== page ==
10 Demolition This article was brought on after I spied a large pile of rubble that was previously the Moorclose pub. This was the last pub to go in the area, leaving a beer desert stretching from Harrington to Workington. At one time there were a few local hostelries in the area and some evoke great memories. Moorclose I grew up in Westfield and at the drinking age, well nearly, friends and I would use local pubs within walking range. The Westfield had BBC2 and we would head for the bar hoping to watch Disco 2, the forerunner of the Old Grey Whistle Test. We occasionally had a chance if there was no football on the other channel. It s hard to imagine in the current age of wall to wall, 7 days a week football that back then all that was available was Match of the Day, the Cup Final and a few mid-week matches. I have fond memories of The Moorclose. I remember taking an afternoon beer (or two) on Jubilee Day, and although that s the one visit than sticks in the mind there were many other enjoyable occasions. We used to play a lot of darts in the Moss Bay Hotel bar and usually upset the regulars by putting The Sweet B sides on the juke box; they were a lot rockier than the hit A sides. Someone in lounge would retaliate with a Tommy Steele hit and I m Henry the Eighth I am! There was also The Ranch, the Steel Works sports and social club; the regular drink there was a bottle of Younger s No3. Now they are all gone. Houses have been 10

11 Moss Bay Hotel built where the Ranch and the Westfield once stood, The Moss Bay Hotel has been demolished, and the Moorclose is rumoured to be replaced by a larger Spar supermarket to replace the current store. The Moss Bay Working Men s Club is still open. Back then we avoided the club, which was considered to be for the use of the older generation, and Dad would take Grandad there. This has been a look at the haunts of my younger days, but I expect that this pattern of demolition and re-building has been repeated across the whole county, as a great loss to the beer drinker. Ian Williamson SWAN INN 56 Kirkgate, Cockermouth, CA13 9PH Tel: Opening hours Monday - Thursday 5.30pm pm Friday 5.30pm -12am Saturday 12 noon -12am Sunday 12 noon -11pm Sky Sports and BT Sport Informal Traditional Tunes Session Every Second Wednesday of the month 8pm 11

12 Real Ale and Cider Festival dates for your 2018 diary BEER FESTIVALS IN OUR BRANCH AREA Boot Festival Eskdale June 7th 8th 9th 10th King George IV Eskdale June 7th 8th 9th 10th Egremont Rugby Union Club Bleach Green June 15th 16th The Albert St. Bees August 17th 18th 19th Gosforth Hall Hotel Gosforth August 26th 27th 28th Swinside Inn Newlands Valley September 7th 8th Carnegie, Rotary Workington September 28th 29th Barn Bistro Gilcrux June 29th 30th July 1st Middle Ruddings Braithwaite (full week) October 22nd to 28th Kirkgate, Round Table Cockermouth November 29th 30th Dec 1st BEER FESTIVALS OUTSIDE OUR BRANCH AREA: Hawkshead Beer Hall Northern Craft Beer Fest July 19th 20th 21st Coronation Hall Ulverston Aug 30th 31st Sept 1st Tweedies Bar Grasmere Aug 31st Sept 1st 2nd Greystoke Beer Festival Greystoke Sept 21st 22nd Broughton Festival of Beer Broughton Sept 27th 28th 29th 30th Carlisle Beer Fest, The Venue Carlisle Nov 1st 2nd 3rd The Wheatsheaf Lorton In the Beautiful Historic village of Lorton set amongst the mountains of the lake district A warm welcome awaits visitors to our 17th century Inn. 6 Real ales and ciders on handpull Beer garden overlooking the fells Locally sourced food, fresh fish night Fridays Accommodation in cottages and campsite available Open all day 6pm to 11 and 12pm to 11pm Friday Sat Sunday Low Lorton Cockermouth Cumbria CA139UW Tel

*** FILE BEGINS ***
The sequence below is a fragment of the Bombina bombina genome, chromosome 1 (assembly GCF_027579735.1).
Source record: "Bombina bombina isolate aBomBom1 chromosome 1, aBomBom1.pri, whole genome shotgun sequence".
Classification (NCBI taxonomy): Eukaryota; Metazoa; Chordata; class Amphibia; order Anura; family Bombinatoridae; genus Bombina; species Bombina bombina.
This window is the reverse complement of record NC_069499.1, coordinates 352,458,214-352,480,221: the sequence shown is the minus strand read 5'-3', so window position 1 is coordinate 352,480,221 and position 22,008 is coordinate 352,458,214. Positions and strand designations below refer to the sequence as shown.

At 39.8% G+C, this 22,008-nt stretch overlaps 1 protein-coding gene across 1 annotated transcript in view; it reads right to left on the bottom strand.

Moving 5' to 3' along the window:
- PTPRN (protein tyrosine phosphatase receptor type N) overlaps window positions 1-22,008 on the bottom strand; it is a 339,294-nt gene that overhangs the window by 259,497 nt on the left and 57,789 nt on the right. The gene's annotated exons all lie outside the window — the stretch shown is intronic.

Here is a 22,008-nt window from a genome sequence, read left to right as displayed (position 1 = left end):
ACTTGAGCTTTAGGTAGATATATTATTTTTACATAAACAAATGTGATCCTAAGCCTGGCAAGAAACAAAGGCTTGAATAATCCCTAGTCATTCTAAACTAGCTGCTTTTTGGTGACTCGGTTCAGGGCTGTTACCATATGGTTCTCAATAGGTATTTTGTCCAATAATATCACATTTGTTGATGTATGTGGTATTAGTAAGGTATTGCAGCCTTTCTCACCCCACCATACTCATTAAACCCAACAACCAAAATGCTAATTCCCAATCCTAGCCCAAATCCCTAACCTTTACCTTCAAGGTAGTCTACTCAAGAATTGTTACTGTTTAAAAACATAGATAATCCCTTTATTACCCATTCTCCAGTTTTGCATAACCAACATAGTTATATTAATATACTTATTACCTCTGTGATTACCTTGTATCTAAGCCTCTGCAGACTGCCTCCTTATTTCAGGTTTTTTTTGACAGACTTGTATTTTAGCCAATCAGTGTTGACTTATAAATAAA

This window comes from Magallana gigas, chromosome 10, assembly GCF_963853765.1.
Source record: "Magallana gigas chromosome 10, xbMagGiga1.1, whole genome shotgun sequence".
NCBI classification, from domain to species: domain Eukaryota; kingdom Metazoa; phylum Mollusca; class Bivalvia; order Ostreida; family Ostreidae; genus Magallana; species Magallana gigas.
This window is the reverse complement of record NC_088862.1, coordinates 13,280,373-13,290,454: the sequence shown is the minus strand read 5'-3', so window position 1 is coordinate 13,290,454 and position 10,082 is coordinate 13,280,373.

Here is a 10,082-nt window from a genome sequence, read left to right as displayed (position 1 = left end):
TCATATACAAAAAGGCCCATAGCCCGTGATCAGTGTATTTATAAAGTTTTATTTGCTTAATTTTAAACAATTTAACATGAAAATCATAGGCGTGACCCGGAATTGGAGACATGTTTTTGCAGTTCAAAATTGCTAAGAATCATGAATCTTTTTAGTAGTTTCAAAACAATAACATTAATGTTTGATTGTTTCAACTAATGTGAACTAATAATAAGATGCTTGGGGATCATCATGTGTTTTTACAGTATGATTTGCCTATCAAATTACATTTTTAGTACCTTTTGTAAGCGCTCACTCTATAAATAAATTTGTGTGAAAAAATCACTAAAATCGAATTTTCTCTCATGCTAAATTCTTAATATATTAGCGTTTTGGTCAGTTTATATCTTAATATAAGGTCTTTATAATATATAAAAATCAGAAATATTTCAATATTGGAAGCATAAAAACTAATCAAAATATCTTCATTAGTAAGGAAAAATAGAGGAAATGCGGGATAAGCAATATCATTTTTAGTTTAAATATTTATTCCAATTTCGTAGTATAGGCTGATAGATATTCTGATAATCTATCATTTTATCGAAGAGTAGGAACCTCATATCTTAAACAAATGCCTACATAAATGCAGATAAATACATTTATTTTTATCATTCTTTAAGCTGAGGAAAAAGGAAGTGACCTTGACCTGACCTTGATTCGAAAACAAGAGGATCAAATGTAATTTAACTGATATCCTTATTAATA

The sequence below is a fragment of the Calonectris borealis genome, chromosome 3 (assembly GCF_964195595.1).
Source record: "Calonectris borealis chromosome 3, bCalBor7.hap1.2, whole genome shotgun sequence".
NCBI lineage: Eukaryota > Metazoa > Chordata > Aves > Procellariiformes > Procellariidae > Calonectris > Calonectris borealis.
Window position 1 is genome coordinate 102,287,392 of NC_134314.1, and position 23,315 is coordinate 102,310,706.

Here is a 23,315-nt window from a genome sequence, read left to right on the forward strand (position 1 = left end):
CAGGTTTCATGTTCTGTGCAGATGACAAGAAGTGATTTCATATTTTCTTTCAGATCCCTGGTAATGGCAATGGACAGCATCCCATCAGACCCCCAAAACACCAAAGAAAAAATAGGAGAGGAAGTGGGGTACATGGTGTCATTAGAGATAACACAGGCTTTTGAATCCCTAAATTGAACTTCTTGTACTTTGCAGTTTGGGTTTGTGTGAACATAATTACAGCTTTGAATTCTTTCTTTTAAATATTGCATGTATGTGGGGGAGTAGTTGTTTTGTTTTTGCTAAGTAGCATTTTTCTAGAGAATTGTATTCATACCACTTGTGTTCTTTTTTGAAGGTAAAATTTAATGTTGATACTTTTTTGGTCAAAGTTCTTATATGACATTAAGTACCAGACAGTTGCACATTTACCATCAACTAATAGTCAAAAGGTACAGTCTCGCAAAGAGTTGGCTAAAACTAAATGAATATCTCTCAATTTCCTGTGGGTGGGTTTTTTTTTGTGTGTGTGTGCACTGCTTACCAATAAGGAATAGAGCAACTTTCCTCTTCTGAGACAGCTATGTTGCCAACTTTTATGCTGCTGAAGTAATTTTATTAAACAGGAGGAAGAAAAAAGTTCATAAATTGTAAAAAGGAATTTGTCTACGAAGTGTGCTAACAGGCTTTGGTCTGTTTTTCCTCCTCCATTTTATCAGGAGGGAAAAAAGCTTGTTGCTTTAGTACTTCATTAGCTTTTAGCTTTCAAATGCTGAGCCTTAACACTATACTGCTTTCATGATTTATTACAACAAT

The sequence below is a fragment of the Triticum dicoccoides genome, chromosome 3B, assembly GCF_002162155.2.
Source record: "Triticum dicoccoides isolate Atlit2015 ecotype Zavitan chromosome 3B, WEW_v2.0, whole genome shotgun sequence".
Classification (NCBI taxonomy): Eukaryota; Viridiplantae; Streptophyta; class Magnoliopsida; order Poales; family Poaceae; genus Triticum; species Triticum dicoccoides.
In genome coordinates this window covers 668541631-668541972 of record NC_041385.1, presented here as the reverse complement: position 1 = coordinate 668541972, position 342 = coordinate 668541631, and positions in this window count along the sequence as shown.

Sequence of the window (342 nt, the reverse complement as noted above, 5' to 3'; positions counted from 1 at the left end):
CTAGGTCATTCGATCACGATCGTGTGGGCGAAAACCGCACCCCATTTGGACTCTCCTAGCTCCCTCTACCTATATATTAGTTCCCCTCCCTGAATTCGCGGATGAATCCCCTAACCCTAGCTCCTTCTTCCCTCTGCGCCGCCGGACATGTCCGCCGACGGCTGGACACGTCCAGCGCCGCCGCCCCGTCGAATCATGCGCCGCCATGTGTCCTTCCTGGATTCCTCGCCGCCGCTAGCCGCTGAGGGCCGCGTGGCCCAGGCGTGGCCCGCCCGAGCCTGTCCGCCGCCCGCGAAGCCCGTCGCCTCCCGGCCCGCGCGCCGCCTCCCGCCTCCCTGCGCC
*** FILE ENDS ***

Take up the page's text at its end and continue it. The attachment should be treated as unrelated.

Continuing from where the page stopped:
13 The Wheatsheaf Lorton celebrates its 5th Annual Beer Festival this August Set in the lovely village of Lorton by a bubbling stream and surrounded by hills, the Wheatsheaf may be one of Jennings oldest Pubs. Dating from the 1700 s Jennings Brewery started just up the road from the Wheatsheaf, so it may have been one of the first pubs that Jennings sold beer from. Mark and Jackie took it over 18 years ago. Mark was a builder and real ale fan who was looking for a change of direction. The couple s friends, who were the tenants at the Twa Dogs in Keswick, suggested taking over the Wheatsheaf and its associated caravan site. Since then they have never looked back, and have developed the pub into both a community resource and a favourite for walkers and motorists exploring the area. The pub has 5 real ales plus a hand pulled cider on at all times. It has also achieved CAMRA locale status. Amongst their various innovations are a Wednesday night Quiz with free supper; Thursday Steak Nights, and Pensioners Lunches on Fridays at a special reduced rate. Also there are Friday Fish nights with locally caught fresh fish, and a soon to be published booklet detailing 50 walks from the pub. Five years ago they held their first Beer and Gin festival, and this year s will be held over the 17th, 18th and 19th August. It will feature 22 beers from around the country, including some from Scotland and Orkney. There will also be a wide selection of Gins, reflecting the increasing popularity of this drink. Plus, new this year, will be the presence of a Cocktail Specialist who will be mixing exotic Gin Cocktails. There will be live music in the Marquee outside and a Barbeque featuring a burger and pint for 7. All in all, it promises to be a great event for good beer lovers. Len Wainwright 13